Cliff was a great friend to have, and I’m proud to have known him. When I applied for a staff position at MR, Cliff wrote me a letter of recommendation. He told me he wasn’t sure it would do me much good, but I got the job.
I’d been at the magazine for a couple of years before my other Cliff Robinson story took place. Cliff had a great sense of humor, and he was especially fond of the needling kind of joke. He could slip it into you with such grace that you not only felt no pain but thanked him for it afterwards.
I was invited to a regional convention at Grand Rapids, Mich., home of Bruce Chubb and his Sunset Valley Road. Bruce is another wonderful guy I’ve been privileged to know and to work with on many of his magazine publications. Although this is a Cliff story, Bruce figures in it too.
At this time, Bruce had just converted the Sunset Valley (SV) to command control, using the CTC-16 system featured in MR articles by Keith Gutierrez [See the start of that series in the June 1997 issue.]. Bruce invited many of his friends to a special pre-convention operating session on the newly command-controlled SV. Besides myself and MR’s Dick Christianson and Jim Kelly, the out-of-region invitees included Cliff and David. Also on hand were Keith Gutierrez and his partner in developing the CTC-16, Richard Kamm. It was an all-star gathering, and since I was still relatively new at the magazine, I felt proud to be included.
Keith and Richard may have been invited as insurance against electronic problems, and whether or not that was Bruce’s intention, their services were needed. On the morning after the operating session, with convention tours to begin that afternoon, some component or other decided it was time to release the smoke packed inside it at the factory. The electronically abled among you will know that once that smoke comes out, the magic is pretty much over. Dick Christianson had the presence of mind to snap a terrific photo of, shall we say, the marker-light ends of the two visiting experts as they effected repairs under Bruce’s layout.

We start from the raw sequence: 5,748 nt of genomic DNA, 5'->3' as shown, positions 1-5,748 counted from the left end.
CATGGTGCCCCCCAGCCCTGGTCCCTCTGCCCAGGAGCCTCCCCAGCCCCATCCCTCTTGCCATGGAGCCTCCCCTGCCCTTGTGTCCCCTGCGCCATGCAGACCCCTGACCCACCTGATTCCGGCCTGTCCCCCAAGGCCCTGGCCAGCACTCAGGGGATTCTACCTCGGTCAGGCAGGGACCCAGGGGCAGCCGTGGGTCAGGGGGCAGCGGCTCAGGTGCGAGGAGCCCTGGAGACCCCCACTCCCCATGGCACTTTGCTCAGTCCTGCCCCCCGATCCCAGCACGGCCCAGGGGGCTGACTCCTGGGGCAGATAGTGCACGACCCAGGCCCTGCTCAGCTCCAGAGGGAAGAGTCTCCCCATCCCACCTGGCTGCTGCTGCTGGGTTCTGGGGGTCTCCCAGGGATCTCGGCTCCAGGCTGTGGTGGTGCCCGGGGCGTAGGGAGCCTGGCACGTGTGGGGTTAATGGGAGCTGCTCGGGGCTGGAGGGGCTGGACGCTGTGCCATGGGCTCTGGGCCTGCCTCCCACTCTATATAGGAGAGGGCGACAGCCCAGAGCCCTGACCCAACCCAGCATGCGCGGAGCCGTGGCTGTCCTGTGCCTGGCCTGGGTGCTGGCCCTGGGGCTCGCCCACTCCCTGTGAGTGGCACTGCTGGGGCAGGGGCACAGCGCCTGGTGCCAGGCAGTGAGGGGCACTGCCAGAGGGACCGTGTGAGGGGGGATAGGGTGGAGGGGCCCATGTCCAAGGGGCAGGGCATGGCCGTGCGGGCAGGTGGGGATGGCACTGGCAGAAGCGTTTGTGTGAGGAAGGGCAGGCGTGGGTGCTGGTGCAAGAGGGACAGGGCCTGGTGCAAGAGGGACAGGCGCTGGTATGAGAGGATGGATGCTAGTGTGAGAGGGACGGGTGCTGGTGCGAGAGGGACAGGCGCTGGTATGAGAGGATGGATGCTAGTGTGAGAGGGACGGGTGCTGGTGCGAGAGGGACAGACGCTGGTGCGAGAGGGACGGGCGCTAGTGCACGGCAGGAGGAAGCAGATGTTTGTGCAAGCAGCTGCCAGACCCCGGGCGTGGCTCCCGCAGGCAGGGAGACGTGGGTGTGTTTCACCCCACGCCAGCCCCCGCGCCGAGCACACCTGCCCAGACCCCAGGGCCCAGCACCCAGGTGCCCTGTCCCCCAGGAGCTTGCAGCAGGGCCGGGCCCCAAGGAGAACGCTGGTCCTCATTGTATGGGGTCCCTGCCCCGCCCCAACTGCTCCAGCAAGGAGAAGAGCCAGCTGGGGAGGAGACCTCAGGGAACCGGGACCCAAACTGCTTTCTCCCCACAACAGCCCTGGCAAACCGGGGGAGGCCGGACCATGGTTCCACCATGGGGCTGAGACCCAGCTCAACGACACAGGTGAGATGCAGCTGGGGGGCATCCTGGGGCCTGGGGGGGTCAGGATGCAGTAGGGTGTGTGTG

Everything was running again in time for the conventioneers, and Bruce’s wife Janet was even able to remind him to put on his trademark red shirt before the company showed up. I guess I’d done a decent job dispatching the layout from the SV’s CTC panel during the operating session, because Bruce asked me to help keep things moving from there while the other guest operators ran trains for the tour groups.
I did promise you that this was a Cliff story, right? As I was seated at the panel trying to keep the trains apart and clear the signals to let them run, Cliff came back to the dispatcher’s office and watched over my shoulder. After waiting politely for a lull in the action, Cliff had a question. “Andy, what are those blue lines for?” he inquired.
Bruce’s layout at that time had main lines that crossed over themselves, and he had represented that on the panel with blue lines intersecting the normal white bands of the track schematic. I explained to Cliff that that blue line on the left end of the display was really that white line on the right, and that this other blue line on the right was really the far end of this white line on the left.
“Well,” Cliff replied, “if you don’t want to tell me, you don’t have to.” And he turned and walked away.
There will never be another one like him, and the same is true of all the other friends I’ve mentioned in these tales you’ve heard so patiently. I likely wouldn’t have known any of them if we weren’t all so involved in this wonderful hobby. It’s been my pleasure to share some of my greatest moments of model railroading, and I hope I’ve reminded you of some of yours.
Thank you very much.